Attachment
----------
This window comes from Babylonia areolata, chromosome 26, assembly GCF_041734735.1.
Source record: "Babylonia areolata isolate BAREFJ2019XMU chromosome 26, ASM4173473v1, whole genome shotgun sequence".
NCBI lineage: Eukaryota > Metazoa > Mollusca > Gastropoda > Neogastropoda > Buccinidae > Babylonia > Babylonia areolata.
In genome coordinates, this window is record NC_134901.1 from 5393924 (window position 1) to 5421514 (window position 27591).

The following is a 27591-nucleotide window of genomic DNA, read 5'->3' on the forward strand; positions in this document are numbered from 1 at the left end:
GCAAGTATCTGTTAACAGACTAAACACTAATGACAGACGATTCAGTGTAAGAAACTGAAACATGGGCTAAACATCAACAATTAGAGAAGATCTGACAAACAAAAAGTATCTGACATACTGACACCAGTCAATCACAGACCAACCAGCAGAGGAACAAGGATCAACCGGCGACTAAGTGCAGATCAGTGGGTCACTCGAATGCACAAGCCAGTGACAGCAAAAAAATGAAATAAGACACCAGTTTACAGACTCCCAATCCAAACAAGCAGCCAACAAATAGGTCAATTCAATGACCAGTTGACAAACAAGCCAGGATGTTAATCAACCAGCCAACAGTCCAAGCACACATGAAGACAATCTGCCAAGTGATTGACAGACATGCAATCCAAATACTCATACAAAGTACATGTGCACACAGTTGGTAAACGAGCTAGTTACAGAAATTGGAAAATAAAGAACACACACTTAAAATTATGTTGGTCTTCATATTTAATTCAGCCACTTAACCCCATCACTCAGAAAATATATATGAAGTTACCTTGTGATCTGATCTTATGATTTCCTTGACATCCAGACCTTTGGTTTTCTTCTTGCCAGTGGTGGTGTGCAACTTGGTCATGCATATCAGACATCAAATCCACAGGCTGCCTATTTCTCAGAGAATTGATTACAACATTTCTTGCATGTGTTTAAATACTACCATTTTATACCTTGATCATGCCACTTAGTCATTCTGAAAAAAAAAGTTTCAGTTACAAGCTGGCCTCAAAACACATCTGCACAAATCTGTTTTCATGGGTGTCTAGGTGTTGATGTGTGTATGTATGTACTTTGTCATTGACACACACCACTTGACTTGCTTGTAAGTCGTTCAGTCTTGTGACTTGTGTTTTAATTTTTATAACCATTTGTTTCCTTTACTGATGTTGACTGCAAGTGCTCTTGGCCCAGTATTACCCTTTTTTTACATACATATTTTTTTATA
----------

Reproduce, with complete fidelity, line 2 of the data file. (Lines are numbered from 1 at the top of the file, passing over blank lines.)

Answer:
Source record: "Babylonia areolata isolate BAREFJ2019XMU chromosome 26, ASM4173473v1, whole genome shotgun sequence".